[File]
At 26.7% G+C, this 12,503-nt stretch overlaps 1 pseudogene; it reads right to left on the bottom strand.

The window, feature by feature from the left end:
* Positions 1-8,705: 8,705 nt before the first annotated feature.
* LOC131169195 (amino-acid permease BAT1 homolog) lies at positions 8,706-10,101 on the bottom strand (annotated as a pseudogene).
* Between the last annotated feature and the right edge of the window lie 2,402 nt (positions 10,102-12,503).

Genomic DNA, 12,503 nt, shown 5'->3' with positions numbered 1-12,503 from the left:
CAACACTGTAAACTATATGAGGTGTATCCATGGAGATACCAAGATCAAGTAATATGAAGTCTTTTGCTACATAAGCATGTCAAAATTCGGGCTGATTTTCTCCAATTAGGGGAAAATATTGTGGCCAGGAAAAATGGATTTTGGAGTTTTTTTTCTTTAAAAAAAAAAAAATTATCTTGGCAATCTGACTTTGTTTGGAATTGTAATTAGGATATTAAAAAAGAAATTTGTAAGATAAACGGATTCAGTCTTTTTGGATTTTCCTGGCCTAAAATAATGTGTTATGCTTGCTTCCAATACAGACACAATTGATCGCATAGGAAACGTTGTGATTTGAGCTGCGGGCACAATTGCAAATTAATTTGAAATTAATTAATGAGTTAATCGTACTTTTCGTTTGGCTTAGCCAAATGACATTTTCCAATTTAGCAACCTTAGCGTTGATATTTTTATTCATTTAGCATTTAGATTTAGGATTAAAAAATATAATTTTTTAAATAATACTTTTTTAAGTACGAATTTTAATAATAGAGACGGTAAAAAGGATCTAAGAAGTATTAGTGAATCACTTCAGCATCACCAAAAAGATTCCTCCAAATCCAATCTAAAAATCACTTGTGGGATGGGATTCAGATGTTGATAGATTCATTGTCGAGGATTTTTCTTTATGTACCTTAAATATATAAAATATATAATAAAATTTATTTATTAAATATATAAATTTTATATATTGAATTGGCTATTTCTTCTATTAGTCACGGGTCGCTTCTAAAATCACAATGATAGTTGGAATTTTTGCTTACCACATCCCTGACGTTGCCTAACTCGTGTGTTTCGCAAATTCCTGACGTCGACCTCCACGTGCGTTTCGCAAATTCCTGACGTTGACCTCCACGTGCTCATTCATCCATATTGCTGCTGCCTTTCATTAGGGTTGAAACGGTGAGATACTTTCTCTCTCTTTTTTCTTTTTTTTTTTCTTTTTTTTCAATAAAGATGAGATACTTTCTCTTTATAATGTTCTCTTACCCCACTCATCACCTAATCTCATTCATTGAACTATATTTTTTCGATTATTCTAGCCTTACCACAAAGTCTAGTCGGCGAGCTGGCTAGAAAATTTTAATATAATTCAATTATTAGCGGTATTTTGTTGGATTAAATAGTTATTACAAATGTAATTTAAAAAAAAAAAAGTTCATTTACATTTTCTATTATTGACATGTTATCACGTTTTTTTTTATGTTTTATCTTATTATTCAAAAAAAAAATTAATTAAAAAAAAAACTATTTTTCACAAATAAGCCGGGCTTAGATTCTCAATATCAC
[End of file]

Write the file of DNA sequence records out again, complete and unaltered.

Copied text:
At 26.7% G+C, this 12,503-nt stretch overlaps 1 pseudogene; it reads right to left on the bottom strand.

The window, feature by feature from the left end:
* Positions 1-8,705: 8,705 nt before the first annotated feature.
* LOC131169195 (amino-acid permease BAT1 homolog) lies at positions 8,706-10,101 on the bottom strand (annotated as a pseudogene).
* Between the last annotated feature and the right edge of the window lie 2,402 nt (positions 10,102-12,503).

Genomic DNA, 12,503 nt, shown 5'->3' with positions numbered 1-12,503 from the left:
CAACACTGTAAACTATATGAGGTGTATCCATGGAGATACCAAGATCAAGTAATATGAAGTCTTTTGCTACATAAGCATGTCAAAATTCGGGCTGATTTTCTCCAATTAGGGGAAAATATTGTGGCCAGGAAAAATGGATTTTGGAGTTTTTTTTCTTTAAAAAAAAAAAAATTATCTTGGCAATCTGACTTTGTTTGGAATTGTAATTAGGATATTAAAAAAGAAATTTGTAAGATAAACGGATTCAGTCTTTTTGGATTTTCCTGGCCTAAAATAATGTGTTATGCTTGCTTCCAATACAGACACAATTGATCGCATAGGAAACGTTGTGATTTGAGCTGCGGGCACAATTGCAAATTAATTTGAAATTAATTAATGAGTTAATCGTACTTTTCGTTTGGCTTAGCCAAATGACATTTTCCAATTTAGCAACCTTAGCGTTGATATTTTTATTCATTTAGCATTTAGATTTAGGATTAAAAAATATAATTTTTTAAATAATACTTTTTTAAGTACGAATTTTAATAATAGAGACGGTAAAAAGGATCTAAGAAGTATTAGTGAATCACTTCAGCATCACCAAAAAGATTCCTCCAAATCCAATCTAAAAATCACTTGTGGGATGGGATTCAGATGTTGATAGATTCATTGTCGAGGATTTTTCTTTATGTACCTTAAATATATAAAATATATAATAAAATTTATTTATTAAATATATAAATTTTATATATTGAATTGGCTATTTCTTCTATTAGTCACGGGTCGCTTCTAAAATCACAATGATAGTTGGAATTTTTGCTTACCACATCCCTGACGTTGCCTAACTCGTGTGTTTCGCAAATTCCTGACGTCGACCTCCACGTGCGTTTCGCAAATTCCTGACGTTGACCTCCACGTGCTCATTCATCCATATTGCTGCTGCCTTTCATTAGGGTTGAAACGGTGAGATACTTTCTCTCTCTTTTTTCTTTTTTTTTTTCTTTTTTTTCAATAAAGATGAGATACTTTCTCTTTATAATGTTCTCTTACCCCACTCATCACCTAATCTCATTCATTGAACTATATTTTTTCGATTATTCTAGCCTTACCACAAAGTCTAGTCGGCGAGCTGGCTAGAAAATTTTAATATAATTCAATTATTAGCGGTATTTTGTTGGATTAAATAGTTATTACAAATGTAATTTAAAAAAAAAAAAGTTCATTTACATTTTCTATTATTGACATGTTATCACGTTTTTTTTTATGTTTTATCTTATTATTCAAAAAAAAAATTAATTAAAAAAAAAACTATTTTTCACAAATAAGCCGGGCTTAGATTCTCAATATCAC